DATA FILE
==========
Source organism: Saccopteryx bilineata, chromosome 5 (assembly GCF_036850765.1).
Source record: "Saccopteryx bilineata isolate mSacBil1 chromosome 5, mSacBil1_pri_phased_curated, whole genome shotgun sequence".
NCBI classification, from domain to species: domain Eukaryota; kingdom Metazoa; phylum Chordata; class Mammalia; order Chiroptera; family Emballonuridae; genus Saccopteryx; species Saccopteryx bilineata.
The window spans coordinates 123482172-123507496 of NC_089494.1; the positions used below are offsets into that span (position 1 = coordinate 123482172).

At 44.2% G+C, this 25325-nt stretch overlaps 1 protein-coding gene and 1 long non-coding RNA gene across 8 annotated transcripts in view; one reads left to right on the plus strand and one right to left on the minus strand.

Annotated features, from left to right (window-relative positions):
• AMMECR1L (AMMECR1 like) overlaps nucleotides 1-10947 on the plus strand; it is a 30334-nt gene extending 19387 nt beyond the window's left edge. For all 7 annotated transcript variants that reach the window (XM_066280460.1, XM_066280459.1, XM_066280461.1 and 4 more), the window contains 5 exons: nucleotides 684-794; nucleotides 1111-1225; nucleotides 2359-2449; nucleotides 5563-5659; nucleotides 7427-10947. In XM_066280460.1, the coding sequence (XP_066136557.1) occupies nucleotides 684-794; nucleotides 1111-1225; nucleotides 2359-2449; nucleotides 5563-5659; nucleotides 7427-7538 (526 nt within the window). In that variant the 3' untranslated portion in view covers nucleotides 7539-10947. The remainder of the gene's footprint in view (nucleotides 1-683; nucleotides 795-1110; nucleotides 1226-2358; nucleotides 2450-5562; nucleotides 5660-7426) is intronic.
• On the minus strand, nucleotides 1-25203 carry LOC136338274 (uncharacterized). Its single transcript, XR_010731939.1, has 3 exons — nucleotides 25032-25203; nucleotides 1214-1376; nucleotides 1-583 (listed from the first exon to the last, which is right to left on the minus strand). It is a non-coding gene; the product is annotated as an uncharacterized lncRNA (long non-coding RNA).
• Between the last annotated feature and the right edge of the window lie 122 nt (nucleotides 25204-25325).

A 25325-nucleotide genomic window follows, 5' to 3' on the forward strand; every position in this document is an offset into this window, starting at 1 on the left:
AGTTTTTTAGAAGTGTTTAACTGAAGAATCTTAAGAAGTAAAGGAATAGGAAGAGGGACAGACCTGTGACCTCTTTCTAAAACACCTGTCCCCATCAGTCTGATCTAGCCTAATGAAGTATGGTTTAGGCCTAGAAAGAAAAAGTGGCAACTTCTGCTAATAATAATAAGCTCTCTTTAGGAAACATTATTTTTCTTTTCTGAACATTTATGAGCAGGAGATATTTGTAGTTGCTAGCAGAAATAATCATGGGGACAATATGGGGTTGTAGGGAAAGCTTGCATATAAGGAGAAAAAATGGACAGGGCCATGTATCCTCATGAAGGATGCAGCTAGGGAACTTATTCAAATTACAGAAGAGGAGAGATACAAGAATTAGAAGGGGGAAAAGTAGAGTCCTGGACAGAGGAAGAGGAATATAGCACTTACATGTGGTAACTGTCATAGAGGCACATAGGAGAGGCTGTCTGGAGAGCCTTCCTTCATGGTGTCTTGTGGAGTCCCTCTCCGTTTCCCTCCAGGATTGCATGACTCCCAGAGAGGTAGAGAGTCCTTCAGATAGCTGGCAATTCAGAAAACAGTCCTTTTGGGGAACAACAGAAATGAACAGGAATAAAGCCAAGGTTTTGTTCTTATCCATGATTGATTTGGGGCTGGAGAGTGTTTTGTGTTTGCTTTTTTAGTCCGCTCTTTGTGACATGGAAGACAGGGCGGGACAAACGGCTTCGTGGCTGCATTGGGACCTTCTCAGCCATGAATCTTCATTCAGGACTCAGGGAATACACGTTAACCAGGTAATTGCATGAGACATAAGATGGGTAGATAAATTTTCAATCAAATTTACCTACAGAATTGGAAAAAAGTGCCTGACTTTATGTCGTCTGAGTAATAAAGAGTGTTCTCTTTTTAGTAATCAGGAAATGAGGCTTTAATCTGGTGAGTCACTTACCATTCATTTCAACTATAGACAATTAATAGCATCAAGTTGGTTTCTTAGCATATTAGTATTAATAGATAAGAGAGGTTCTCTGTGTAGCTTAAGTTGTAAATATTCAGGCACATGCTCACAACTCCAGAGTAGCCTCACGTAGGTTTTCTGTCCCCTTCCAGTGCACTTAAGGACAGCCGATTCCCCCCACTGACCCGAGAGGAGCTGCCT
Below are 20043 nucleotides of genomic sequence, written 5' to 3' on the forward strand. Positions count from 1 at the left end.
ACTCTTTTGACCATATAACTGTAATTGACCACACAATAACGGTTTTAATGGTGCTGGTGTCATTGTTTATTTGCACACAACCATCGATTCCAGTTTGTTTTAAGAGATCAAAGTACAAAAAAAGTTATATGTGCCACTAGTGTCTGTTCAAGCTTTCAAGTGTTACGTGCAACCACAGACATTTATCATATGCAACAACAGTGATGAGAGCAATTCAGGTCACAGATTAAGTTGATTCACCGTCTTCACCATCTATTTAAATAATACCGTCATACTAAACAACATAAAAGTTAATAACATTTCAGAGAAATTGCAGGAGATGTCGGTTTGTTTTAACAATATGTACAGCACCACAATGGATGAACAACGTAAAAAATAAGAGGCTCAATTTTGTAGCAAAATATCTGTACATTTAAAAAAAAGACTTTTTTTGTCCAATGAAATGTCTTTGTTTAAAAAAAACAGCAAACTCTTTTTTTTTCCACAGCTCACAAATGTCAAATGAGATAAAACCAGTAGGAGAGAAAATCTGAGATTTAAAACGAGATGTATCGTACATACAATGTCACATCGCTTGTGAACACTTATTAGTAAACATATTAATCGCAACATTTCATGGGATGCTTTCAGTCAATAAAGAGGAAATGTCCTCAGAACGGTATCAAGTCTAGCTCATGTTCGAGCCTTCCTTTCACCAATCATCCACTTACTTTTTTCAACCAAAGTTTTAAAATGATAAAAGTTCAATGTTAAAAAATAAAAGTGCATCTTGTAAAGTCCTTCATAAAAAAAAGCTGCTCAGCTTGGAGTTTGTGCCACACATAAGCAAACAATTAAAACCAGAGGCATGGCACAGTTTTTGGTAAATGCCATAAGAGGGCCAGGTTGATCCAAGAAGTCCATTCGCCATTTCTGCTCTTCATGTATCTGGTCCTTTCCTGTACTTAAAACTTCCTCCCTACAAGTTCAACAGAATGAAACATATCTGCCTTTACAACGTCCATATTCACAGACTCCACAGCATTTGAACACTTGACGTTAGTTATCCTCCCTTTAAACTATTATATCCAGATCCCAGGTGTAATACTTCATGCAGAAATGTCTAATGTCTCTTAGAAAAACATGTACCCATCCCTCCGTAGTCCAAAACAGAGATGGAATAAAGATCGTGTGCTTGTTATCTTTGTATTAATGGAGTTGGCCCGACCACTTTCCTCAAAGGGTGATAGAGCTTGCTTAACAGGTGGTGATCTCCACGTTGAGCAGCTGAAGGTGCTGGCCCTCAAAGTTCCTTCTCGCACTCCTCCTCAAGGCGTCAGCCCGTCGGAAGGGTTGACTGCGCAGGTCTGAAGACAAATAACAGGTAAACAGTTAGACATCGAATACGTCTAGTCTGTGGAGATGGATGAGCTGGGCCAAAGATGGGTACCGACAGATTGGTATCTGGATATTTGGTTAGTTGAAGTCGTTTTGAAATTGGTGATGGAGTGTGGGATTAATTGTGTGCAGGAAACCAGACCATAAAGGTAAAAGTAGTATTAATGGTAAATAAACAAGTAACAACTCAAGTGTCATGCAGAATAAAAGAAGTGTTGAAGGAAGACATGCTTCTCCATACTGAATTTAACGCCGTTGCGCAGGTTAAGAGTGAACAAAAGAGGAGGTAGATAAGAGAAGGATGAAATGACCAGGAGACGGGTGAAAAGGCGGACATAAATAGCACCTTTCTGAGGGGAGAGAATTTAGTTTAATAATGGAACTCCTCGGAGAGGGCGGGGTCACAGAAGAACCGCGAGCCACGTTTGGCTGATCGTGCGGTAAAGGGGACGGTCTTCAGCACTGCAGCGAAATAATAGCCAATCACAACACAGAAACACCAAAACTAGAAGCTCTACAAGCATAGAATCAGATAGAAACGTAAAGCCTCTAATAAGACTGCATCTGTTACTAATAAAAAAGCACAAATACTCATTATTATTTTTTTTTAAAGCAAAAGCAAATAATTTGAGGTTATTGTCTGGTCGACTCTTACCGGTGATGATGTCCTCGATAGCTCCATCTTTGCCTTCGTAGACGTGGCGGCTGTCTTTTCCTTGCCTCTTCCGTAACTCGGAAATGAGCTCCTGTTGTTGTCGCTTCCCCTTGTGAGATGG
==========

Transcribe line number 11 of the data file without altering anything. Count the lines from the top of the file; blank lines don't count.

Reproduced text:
AGTTTTTTAGAAGTGTTTAACTGAAGAATCTTAAGAAGTAAAGGAATAGGAAGAGGGACAGACCTGTGACCTCTTTCTAAAACACCTGTCCCCATCAGTCTGATCTAGCCTAATGAAGTATGGTTTAGGCCTAGAAAGAAAAAGTGGCAACTTCTGCTAATAATAATAAGCTCTCTTTAGGAAACATTATTTTTCTTTTCTGAACATTTATGAGCAGGAGATATTTGTAGTTGCTAGCAGAAATAATCATGGGGACAATATGGGGTTGTAGGGAAAGCTTGCATATAAGGAGAAAAAATGGACAGGGCCATGTATCCTCATGAAGGATGCAGCTAGGGAACTTATTCAAATTACAGAAGAGGAGAGATACAAGAATTAGAAGGGGGAAAAGTAGAGTCCTGGACAGAGGAAGAGGAATATAGCACTTACATGTGGTAACTGTCATAGAGGCACATAGGAGAGGCTGTCTGGAGAGCCTTCCTTCATGGTGTCTTGTGGAGTCCCTCTCCGTTTCCCTCCAGGATTGCATGACTCCCAGAGAGGTAGAGAGTCCTTCAGATAGCTGGCAATTCAGAAAACAGTCCTTTTGGGGAACAACAGAAATGAACAGGAATAAAGCCAAGGTTTTGTTCTTATCCATGATTGATTTGGGGCTGGAGAGTGTTTTGTGTTTGCTTTTTTAGTCCGCTCTTTGTGACATGGAAGACAGGGCGGGACAAACGGCTTCGTGGCTGCATTGGGACCTTCTCAGCCATGAATCTTCATTCAGGACTCAGGGAATACACGTTAACCAGGTAATTGCATGAGACATAAGATGGGTAGATAAATTTTCAATCAAATTTACCTACAGAATTGGAAAAAAGTGCCTGACTTTATGTCGTCTGAGTAATAAAGAGTGTTCTCTTTTTAGTAATCAGGAAATGAGGCTTTAATCTGGTGAGTCACTTACCATTCATTTCAACTATAGACAATTAATAGCATCAAGTTGGTTTCTTAGCATATTAGTATTAATAGATAAGAGAGGTTCTCTGTGTAGCTTAAGTTGTAAATATTCAGGCACATGCTCACAACTCCAGAGTAGCCTCACGTAGGTTTTCTGTCCCCTTCCAGTGCACTTAAGGACAGCCGATTCCCCCCACTGACCCGAGAGGAGCTGCCT